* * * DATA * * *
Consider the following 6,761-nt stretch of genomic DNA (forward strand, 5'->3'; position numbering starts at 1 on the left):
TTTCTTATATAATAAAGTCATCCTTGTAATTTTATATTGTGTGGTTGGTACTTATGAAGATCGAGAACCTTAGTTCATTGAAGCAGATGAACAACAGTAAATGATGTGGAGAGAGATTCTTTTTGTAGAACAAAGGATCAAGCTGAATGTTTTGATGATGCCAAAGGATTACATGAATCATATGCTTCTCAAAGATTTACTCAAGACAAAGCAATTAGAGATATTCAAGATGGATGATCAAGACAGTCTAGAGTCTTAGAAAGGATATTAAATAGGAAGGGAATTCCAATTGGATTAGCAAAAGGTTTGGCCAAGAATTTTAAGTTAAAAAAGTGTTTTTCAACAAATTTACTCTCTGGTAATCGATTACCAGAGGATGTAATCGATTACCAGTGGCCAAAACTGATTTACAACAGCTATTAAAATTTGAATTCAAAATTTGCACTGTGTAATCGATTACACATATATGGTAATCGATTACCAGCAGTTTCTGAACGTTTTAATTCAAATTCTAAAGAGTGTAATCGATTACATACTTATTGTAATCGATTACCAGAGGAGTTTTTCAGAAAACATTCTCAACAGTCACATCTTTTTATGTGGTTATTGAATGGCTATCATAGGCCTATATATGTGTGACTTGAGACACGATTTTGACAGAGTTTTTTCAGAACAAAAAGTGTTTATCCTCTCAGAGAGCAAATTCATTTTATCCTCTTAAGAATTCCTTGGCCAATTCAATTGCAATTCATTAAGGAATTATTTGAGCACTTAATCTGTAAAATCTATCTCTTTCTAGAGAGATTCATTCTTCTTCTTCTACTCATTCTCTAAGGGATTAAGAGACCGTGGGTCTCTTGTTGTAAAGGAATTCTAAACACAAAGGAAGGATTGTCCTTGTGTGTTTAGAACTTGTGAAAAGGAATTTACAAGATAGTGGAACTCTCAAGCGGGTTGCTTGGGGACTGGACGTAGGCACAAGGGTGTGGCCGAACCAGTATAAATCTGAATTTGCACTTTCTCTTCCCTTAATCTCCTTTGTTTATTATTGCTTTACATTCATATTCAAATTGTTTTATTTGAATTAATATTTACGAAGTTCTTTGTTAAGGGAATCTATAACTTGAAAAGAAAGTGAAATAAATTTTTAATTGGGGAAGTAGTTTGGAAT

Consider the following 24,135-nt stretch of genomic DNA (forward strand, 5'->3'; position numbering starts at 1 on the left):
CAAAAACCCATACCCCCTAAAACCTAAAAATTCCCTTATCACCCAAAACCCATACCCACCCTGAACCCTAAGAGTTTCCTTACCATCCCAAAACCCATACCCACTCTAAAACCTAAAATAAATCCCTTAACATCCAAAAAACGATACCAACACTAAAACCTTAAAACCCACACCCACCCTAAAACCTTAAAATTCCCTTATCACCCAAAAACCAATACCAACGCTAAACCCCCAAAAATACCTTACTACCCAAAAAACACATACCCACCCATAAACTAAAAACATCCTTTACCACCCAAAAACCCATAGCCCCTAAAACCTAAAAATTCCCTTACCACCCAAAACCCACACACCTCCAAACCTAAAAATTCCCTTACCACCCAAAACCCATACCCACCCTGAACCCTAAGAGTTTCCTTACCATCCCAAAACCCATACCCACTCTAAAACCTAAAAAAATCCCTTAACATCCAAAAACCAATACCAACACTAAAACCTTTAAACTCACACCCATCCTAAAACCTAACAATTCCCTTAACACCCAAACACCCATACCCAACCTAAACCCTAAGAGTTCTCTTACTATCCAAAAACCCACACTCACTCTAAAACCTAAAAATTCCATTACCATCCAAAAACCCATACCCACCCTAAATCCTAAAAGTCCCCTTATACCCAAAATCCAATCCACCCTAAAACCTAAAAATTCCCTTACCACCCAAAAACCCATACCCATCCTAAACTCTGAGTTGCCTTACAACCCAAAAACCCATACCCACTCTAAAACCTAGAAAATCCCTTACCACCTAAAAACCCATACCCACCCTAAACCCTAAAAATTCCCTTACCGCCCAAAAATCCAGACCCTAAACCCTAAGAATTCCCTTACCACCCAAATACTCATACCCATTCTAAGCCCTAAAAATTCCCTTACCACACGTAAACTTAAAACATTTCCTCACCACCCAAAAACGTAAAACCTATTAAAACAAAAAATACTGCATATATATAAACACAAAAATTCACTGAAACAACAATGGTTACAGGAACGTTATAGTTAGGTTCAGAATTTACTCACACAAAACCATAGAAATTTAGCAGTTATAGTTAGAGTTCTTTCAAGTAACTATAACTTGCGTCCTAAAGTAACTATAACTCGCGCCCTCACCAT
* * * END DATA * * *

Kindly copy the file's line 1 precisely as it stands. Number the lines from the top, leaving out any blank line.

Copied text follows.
Consider the following 6,761-nt stretch of genomic DNA (forward strand, 5'->3'; position numbering starts at 1 on the left):